On the outside, your teenager appears lazy and unfocused at school, with poor grades and possibly even behavioral problems occurring. It’s hard to know exactly what’s happening inside your teen’s mind, but figuring out the crux of the problem is important. A teen who is having trouble focusing in school may suffer a variety of consequences.
Before resolving problems with unfocused behavior and perceived laziness, explore some of the possible reasons for these issues. Behavioral problems might occur due to emotional trauma, such as bullying; family problems, such as divorce; personal issues, such as an eating disorder or relationship problems, or an emotional or psychological disorder, such as obsessive compulsive disorder or attention deficit hyperactivity disorder, that is disrupting your teen’s school performance, according to psychologist James Alexander, writing for the American Association for Marriage and Family Therapy.
If the unfocused behavior of your teenager reaches the point where classroom activity and school work suffer and behavioral problems occur, school officials should intervene to help the student. Teachers understand techniques for working with students who have difficulty concentrating and staying on task. The behavior management process will likely focus on avoiding and deescalating problems with prescribed consequences built in that will occur if the teen breaks rules. School officials may also recommend professional evaluation, according to physician Stanley I. Greenspan, writing for the Scholastic website.
Working closely with school officials as a team will be important when your adolescent struggles, because you usually know your teenager best and you can have a powerful impact on behavior, asserts clinical psychologist Michael G. Connor. With observation of your teenager’s lifestyle and behavior, you might notice issues that could exacerbate the unfocused behavior. Sleep deprivation, overextended scheduling, poor diet and hearing or vision difficulties can contribute to behavioral problems in school, advises clinical psychologist Kimberly Sirl, with the St. Louis Children’s Hospital. If you discern possible reasons for behavior problems traceable to these origins, work to eliminate these situations from your teenager’s life.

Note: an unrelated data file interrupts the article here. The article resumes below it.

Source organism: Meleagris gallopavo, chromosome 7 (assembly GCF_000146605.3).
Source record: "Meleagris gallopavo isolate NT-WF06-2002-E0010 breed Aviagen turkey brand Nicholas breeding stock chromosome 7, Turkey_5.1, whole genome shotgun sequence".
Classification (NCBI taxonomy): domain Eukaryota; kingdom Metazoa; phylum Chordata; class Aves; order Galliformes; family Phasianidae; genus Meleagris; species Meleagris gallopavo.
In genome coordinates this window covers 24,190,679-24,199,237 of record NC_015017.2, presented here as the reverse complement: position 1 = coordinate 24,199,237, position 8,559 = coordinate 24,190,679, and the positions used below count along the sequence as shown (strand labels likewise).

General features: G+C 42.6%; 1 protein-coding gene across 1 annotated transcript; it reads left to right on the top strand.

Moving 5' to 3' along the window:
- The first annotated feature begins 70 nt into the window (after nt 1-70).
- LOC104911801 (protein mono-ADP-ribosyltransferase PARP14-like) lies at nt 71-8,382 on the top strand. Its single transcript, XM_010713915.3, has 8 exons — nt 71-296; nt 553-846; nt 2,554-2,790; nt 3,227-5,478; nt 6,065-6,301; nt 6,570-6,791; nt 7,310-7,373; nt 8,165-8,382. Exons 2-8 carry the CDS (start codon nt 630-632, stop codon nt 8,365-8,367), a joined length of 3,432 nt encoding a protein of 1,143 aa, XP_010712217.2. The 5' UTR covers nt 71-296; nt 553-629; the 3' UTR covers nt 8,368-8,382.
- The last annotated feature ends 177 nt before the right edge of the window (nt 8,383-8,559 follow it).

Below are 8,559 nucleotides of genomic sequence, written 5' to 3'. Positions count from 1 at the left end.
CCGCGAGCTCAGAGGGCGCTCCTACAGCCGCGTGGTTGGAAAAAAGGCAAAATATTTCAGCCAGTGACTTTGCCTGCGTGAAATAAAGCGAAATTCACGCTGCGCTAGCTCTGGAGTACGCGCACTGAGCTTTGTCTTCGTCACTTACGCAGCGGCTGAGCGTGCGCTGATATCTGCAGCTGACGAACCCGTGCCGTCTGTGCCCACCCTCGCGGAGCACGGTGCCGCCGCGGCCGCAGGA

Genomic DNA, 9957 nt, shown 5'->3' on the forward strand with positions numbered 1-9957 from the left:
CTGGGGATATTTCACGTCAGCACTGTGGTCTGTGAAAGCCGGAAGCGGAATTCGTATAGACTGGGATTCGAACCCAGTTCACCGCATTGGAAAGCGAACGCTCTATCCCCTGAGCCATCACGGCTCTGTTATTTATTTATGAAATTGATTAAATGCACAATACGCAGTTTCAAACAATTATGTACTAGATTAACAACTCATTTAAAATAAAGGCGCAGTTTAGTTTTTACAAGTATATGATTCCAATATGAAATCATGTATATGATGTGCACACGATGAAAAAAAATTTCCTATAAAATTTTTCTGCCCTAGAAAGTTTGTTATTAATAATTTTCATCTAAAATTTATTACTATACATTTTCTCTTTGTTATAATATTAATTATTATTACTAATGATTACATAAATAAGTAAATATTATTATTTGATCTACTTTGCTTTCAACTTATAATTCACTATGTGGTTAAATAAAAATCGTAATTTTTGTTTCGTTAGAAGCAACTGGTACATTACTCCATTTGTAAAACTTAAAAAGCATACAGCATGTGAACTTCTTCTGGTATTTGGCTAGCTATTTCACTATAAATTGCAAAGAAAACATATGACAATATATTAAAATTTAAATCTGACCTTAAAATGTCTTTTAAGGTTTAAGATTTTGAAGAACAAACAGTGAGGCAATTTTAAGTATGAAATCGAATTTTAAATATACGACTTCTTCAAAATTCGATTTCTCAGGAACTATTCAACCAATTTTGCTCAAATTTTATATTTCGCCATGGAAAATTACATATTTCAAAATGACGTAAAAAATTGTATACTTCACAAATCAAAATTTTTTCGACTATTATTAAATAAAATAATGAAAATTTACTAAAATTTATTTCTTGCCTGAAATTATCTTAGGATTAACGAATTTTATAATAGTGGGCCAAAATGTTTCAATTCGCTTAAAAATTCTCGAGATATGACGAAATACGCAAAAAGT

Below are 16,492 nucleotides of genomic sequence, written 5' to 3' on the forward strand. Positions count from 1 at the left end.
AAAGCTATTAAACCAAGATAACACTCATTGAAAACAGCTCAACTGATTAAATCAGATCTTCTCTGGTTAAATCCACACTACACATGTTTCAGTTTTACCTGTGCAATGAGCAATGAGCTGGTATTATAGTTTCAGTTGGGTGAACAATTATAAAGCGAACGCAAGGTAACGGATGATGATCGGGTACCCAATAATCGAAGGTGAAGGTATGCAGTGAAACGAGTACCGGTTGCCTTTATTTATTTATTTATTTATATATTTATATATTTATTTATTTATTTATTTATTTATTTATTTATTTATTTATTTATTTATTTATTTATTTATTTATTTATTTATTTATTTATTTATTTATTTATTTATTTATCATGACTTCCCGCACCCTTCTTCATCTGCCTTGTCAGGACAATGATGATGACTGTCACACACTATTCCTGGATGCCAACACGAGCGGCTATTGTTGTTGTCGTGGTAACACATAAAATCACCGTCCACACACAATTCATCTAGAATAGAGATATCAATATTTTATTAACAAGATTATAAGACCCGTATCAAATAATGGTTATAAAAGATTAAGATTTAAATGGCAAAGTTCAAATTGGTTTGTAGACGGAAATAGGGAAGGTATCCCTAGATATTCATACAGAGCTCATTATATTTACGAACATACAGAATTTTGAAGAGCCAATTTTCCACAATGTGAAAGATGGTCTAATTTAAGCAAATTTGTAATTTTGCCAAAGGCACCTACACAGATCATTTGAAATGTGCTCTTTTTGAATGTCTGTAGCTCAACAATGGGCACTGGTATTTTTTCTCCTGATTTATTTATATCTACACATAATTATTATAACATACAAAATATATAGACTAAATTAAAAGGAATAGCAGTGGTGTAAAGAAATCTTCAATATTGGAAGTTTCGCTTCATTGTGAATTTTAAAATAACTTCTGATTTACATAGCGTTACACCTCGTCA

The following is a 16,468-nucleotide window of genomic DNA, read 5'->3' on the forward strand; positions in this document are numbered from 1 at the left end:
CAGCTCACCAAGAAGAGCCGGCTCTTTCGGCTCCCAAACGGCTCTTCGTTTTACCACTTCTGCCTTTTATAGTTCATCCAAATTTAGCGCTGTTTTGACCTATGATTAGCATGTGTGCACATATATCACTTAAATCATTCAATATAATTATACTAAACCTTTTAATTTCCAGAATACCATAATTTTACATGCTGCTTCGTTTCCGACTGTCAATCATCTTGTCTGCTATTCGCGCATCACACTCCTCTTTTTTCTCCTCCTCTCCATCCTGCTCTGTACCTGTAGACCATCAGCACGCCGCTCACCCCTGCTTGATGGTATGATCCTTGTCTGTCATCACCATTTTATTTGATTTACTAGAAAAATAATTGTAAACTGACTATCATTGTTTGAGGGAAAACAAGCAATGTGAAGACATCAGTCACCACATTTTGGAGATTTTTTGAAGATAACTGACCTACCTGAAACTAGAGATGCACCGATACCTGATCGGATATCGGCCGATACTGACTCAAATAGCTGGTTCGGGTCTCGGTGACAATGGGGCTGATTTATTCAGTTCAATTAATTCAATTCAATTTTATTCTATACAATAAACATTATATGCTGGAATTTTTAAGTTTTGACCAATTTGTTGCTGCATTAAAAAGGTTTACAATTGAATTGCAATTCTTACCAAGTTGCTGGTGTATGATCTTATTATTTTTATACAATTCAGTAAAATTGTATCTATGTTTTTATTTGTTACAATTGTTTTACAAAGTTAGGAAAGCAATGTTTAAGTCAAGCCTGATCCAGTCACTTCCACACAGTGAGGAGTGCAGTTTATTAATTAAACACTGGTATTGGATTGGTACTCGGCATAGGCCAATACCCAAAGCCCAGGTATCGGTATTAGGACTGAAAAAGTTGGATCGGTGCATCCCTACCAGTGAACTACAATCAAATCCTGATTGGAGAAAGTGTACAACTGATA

As you strive to help your teenager overcome behavioral issues, professionals might recommend behavioral therapy. The most effective treatment plans involve family-based therapy, states Alexander. Therapy that incorporates the teen, his family and school personnel enables treatment to encompass all relevant areas of the youth’s life to facilitate change. As a parent, you can also benefit from these therapy plans because you will receive help and support in parenting your teen.
A teenager who experiences behavioral issues without receiving intervention that resolves the problems may have continuing problems throughout adulthood, according to a study published by assistant professor Ian Colman with the School of Public Health, University of Alberta. Common issues include depression, anxiety, relationship problems and financial struggles, often due to a lack of continuing education.